How Fake News Articles Fabricated A Child Trafficking Story And Led To Death Threats For A Pizzeria
Blog ››› ››› OLIVER WILLIS
The New York Times highlights the case of Comet Ping Pong, a pizzeria based in Washington, D.C., that was the subject of several fake news stories online.
These stories falsely alleged that the restaurant was a hub for child trafficking after Comet was mentioned in the hacked emails from Hillary Clinton campaign chairman John Podesta that were released by WikiLeaks.
As the Times reports, “The articles appeared on Facebook and on websites such as The New Nationalist and The Vigilant Citizen, with one headline blaring: ‘Pizzagate: How 4Chan Uncovered the Sick World of Washington’s Occult Elite.’”
As a result, the owner of the restaurant and the staff started receiving a torrent of threats via social media, including one message that said, “I will kill you personally.”
After Media Matters launched a petition asking Facebook to take action to address the rampant problem of fake news circulated via its service, CEO Mark Zuckerberg has publicly committed to working on the problem at the social media giant.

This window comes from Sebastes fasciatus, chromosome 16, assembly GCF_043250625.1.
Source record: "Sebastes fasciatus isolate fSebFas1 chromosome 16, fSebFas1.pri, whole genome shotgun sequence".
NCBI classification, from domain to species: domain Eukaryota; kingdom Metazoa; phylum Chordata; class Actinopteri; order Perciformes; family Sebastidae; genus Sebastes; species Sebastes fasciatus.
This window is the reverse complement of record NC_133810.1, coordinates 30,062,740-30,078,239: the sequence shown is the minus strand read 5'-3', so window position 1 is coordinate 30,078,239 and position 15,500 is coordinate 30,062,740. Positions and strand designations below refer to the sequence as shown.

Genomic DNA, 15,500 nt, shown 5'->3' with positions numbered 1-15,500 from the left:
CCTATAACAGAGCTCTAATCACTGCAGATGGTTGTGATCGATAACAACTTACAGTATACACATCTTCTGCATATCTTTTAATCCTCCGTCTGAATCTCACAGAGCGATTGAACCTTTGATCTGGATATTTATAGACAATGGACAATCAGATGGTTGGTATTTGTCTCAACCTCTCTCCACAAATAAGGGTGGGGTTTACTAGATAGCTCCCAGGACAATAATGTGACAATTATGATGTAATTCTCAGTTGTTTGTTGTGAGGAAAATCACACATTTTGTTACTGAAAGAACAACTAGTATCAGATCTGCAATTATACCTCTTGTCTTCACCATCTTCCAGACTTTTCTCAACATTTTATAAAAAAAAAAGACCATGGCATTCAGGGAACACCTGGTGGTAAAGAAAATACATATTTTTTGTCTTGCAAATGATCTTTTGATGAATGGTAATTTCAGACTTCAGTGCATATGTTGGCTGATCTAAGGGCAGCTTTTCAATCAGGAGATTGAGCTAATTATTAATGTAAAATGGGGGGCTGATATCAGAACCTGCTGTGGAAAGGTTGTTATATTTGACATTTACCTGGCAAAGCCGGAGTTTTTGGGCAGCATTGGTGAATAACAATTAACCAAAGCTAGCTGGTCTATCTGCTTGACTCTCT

From The New York Times:
Fake news online has been at the center of a furious debate for the past few weeks over how it may have influenced voters in the presidential election. President Obama warned last week that we are “in an age where there’s so much active misinformation and it’s packaged very well” on social media sites. The criticism has buffeted web companies such as Google and Facebook, whose chief executive, Mark Zuckerberg, has promised to work on technology tools to slow the gusher of false digital information.
But Mr. [James] Alefantis’s experience shows it is not just politicians and internet companies that are grappling with the fake news fallout. He, his staff and friends have become a new kind of private citizen bull’s-eye for the purveyors of false articles and their believers.
For more than two weeks, they have struggled to deal with the abusive social media comments and to protect photos of their own children, which were used in the false articles as evidence that the pizza restaurant was running a pedophilia ring. One person even visited Comet Ping Pong to investigate the allegations for himself.